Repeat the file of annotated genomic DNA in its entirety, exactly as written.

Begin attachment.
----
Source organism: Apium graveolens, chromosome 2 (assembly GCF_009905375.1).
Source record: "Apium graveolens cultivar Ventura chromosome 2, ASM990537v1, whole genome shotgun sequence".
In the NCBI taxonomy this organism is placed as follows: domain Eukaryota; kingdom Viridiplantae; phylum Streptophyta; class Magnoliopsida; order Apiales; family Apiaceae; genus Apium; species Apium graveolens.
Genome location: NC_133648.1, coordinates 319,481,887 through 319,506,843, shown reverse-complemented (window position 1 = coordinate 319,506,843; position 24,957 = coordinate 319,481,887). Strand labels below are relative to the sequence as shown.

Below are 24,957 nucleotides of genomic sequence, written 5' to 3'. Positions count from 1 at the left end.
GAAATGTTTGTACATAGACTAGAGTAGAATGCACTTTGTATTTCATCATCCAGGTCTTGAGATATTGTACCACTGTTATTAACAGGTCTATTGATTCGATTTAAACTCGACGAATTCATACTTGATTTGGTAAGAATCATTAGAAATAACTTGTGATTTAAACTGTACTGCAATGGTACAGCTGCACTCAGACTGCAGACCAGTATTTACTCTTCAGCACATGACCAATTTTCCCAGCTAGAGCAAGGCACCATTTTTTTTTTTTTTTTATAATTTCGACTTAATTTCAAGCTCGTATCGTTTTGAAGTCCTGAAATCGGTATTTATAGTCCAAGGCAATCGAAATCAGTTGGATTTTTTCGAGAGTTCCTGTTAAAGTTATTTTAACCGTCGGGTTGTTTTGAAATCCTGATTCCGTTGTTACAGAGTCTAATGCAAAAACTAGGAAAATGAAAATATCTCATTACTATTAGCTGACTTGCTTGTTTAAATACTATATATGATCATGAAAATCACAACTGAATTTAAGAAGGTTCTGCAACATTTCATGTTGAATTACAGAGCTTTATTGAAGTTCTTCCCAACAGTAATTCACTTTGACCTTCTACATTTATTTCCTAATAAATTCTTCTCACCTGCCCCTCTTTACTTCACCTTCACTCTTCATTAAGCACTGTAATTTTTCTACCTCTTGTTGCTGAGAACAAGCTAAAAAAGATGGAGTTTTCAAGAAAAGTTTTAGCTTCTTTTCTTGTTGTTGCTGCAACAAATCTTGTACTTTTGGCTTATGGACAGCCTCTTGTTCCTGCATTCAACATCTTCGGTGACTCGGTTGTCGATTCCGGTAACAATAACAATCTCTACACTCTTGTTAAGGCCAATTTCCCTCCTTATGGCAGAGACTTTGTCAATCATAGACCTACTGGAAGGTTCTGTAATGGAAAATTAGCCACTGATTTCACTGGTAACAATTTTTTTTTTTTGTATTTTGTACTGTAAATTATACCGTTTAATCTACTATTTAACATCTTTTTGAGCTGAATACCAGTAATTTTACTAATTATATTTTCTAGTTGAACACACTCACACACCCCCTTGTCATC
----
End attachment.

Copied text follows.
Source organism: Apium graveolens, chromosome 2 (assembly GCF_009905375.1).
Source record: "Apium graveolens cultivar Ventura chromosome 2, ASM990537v1, whole genome shotgun sequence".
In the NCBI taxonomy this organism is placed as follows: domain Eukaryota; kingdom Viridiplantae; phylum Streptophyta; class Magnoliopsida; order Apiales; family Apiaceae; genus Apium; species Apium graveolens.
Genome location: NC_133648.1, coordinates 319,481,887 through 319,506,843, shown reverse-complemented (window position 1 = coordinate 319,506,843; position 24,957 = coordinate 319,481,887). Strand labels below are relative to the sequence as shown.

Below are 24,957 nucleotides of genomic sequence, written 5' to 3'. Positions count from 1 at the left end.
GAAATGTTTGTACATAGACTAGAGTAGAATGCACTTTGTATTTCATCATCCAGGTCTTGAGATATTGTACCACTGTTATTAACAGGTCTATTGATTCGATTTAAACTCGACGAATTCATACTTGATTTGGTAAGAATCATTAGAAATAACTTGTGATTTAAACTGTACTGCAATGGTACAGCTGCACTCAGACTGCAGACCAGTATTTACTCTTCAGCACATGACCAATTTTCCCAGCTAGAGCAAGGCACCATTTTTTTTTTTTTTTTATAATTTCGACTTAATTTCAAGCTCGTATCGTTTTGAAGTCCTGAAATCGGTATTTATAGTCCAAGGCAATCGAAATCAGTTGGATTTTTTCGAGAGTTCCTGTTAAAGTTATTTTAACCGTCGGGTTGTTTTGAAATCCTGATTCCGTTGTTACAGAGTCTAATGCAAAAACTAGGAAAATGAAAATATCTCATTACTATTAGCTGACTTGCTTGTTTAAATACTATATATGATCATGAAAATCACAACTGAATTTAAGAAGGTTCTGCAACATTTCATGTTGAATTACAGAGCTTTATTGAAGTTCTTCCCAACAGTAATTCACTTTGACCTTCTACATTTATTTCCTAATAAATTCTTCTCACCTGCCCCTCTTTACTTCACCTTCACTCTTCATTAAGCACTGTAATTTTTCTACCTCTTGTTGCTGAGAACAAGCTAAAAAAGATGGAGTTTTCAAGAAAAGTTTTAGCTTCTTTTCTTGTTGTTGCTGCAACAAATCTTGTACTTTTGGCTTATGGACAGCCTCTTGTTCCTGCATTCAACATCTTCGGTGACTCGGTTGTCGATTCCGGTAACAATAACAATCTCTACACTCTTGTTAAGGCCAATTTCCCTCCTTATGGCAGAGACTTTGTCAATCATAGACCTACTGGAAGGTTCTGTAATGGAAAATTAGCCACTGATTTCACTGGTAACAATTTTTTTTTTTTGTATTTTGTACTGTAAATTATACCGTTTAATCTACTATTTAACATCTTTTTGAGCTGAATACCAGTAATTTTACTAATTATATTTTCTAGTTGAACACACTCACACACCCCCTTGTCATC